Torched woman persecution case

This case is an important decision from CEDAW about asylum for women. It is the very first case in Denmark where it is decided that Denmark would violate the CEDAW if the author was deported.

Concerning A. vs. Denmark for violation of articles 1, 2 (c) and (d), 3, 12, 15 and 16 of the CEDAW.

The author is a Pakistani national born in 1983. She married a man without consent from their families. Her husband is a Pakistani with a Danish permanent residence permit. When the authors asylum application was rejected, her husband returned to Denmark, and she stayed in Pakistan. During that period she was attacked several times.

Three men broke into the author’s house, beat her, kicked her, threw inflammable liquid at her and set fire to her, causing severe burns to her torso and arms. She was in the hospital for seven or eight months, to recover from her burns, during which time she gave birth to her first child. The attack occurred six days after a group of men broke into her beauty salon and committed vandalism, accusing the employees of performing “dirty work” and calling the place a “sex clinic”. The author believes that the two attacks are linked and that they were organized by her husband’s family. The author further alleges that, in March 2010, while she was taking her son to the hospital in a taxi, unknown men on motorbikes shot at them. She considers that that was a deliberate act because the men came very close to the car to shoot at her. She was not injured, but the driver was.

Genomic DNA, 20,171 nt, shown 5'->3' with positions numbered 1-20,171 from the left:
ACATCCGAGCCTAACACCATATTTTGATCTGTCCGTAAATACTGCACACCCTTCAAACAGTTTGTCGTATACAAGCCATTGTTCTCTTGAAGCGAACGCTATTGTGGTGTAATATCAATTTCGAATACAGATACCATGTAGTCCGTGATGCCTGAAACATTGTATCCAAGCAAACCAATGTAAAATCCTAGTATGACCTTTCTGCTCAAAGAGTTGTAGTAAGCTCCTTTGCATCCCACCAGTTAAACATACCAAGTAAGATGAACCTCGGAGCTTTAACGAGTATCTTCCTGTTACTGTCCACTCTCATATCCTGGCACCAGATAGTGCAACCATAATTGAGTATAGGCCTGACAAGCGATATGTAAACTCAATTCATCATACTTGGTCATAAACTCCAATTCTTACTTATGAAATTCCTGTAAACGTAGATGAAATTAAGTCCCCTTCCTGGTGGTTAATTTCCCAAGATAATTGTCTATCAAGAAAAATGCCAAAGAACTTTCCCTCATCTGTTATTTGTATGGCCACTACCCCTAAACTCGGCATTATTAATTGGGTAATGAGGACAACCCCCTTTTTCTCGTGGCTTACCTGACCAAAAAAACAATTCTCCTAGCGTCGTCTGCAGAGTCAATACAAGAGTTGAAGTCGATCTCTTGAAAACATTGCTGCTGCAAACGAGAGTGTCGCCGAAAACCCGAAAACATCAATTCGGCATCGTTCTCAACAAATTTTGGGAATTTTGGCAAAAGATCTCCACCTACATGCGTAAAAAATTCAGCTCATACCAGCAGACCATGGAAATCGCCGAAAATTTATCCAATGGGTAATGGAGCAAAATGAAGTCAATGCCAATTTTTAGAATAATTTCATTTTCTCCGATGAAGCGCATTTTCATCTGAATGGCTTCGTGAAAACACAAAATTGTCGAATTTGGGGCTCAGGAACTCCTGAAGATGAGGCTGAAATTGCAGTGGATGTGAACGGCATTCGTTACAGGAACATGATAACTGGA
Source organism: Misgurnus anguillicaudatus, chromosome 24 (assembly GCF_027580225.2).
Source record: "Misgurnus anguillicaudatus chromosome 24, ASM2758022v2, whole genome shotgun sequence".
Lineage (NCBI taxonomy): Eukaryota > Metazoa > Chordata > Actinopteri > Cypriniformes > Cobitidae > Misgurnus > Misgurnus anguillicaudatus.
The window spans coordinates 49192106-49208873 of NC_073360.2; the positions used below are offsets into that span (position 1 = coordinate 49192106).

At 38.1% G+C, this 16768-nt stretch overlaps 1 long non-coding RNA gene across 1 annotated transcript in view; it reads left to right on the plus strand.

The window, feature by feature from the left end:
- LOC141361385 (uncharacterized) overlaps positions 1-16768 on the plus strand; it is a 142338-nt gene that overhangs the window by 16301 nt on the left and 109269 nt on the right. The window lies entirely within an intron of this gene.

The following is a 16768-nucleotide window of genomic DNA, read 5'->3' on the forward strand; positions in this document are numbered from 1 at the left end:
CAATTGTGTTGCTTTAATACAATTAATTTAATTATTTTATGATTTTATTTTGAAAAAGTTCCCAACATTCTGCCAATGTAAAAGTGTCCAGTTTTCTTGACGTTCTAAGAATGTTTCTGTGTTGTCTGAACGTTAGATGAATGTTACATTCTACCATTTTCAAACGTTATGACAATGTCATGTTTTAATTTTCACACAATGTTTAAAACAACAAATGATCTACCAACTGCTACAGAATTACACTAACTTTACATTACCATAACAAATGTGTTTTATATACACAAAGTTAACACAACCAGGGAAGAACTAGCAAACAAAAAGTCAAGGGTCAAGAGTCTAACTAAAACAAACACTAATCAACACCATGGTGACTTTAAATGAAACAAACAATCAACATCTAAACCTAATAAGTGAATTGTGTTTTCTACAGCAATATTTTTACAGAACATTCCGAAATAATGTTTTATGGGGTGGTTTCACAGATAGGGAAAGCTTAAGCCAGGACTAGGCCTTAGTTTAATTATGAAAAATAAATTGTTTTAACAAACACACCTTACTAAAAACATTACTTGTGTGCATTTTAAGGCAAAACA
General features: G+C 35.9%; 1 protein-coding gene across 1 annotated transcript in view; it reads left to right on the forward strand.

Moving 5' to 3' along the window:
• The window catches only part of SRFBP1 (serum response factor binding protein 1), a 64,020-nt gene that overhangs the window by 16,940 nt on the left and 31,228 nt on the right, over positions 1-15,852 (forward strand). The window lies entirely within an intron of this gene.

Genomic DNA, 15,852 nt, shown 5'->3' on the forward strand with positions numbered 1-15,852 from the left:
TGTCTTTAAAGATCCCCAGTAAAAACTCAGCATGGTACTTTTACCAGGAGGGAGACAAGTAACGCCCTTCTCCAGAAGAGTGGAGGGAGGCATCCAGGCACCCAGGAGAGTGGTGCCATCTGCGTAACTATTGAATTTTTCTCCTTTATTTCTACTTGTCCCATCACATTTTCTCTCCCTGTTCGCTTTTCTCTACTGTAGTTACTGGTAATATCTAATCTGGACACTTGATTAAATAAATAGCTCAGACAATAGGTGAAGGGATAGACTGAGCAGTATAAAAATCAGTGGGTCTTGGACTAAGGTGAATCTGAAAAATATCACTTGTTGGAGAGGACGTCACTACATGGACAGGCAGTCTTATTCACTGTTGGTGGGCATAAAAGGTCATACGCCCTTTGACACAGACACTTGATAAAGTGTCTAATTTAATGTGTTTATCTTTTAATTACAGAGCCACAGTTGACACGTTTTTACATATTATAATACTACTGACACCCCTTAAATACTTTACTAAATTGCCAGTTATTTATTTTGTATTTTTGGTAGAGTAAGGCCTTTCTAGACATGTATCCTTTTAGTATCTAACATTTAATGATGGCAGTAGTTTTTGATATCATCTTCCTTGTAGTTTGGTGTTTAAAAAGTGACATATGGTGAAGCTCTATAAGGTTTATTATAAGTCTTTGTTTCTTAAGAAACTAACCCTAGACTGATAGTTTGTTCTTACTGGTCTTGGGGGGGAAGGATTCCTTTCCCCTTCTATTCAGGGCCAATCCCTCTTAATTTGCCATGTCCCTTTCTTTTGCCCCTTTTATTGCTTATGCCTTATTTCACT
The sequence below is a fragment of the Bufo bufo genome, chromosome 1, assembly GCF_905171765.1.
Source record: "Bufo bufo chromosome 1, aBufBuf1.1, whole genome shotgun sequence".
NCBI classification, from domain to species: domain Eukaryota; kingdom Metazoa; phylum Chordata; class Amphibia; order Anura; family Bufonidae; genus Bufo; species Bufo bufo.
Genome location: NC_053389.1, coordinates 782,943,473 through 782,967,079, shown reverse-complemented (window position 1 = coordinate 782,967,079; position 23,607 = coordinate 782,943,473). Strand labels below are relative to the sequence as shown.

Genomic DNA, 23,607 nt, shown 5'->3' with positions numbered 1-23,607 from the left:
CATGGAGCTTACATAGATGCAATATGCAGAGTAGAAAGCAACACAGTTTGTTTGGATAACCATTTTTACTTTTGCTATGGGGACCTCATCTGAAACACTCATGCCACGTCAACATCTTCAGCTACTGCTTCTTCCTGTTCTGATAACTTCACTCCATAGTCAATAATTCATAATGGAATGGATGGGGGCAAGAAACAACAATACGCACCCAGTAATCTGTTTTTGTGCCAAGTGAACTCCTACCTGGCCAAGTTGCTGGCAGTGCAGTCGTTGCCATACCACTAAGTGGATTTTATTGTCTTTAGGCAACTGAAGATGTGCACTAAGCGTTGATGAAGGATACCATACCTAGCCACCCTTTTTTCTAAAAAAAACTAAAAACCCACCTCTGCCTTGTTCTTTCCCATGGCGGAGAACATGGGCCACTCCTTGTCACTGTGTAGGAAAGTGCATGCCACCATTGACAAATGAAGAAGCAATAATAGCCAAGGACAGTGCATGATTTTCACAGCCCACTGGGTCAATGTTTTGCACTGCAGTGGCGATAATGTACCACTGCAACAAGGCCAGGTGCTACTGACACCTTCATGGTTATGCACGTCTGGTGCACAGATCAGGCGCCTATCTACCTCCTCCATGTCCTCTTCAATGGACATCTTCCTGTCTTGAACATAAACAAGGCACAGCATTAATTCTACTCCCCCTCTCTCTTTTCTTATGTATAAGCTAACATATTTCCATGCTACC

After these incidents the author fled to Denmark. Her asylum request got rejected again but this time she stayed illegally in Denmark, because she feared that her life would be in danger if she were returned to Pakistan. The State Party again denied her request for asylum, because they, amongst other reasons, found it unlikely that the author would have decided to marry without the consent of her family or of her husband’s family. The Committee is of the view that the State party has failed to fulfil its obligations and has thereby violated the rights of the author under articles 2 (c) and (d) of the Convention.

30. June 2020

CEDAW 53/2013
  • Decision: 8. December 2015
  • Comm: Gender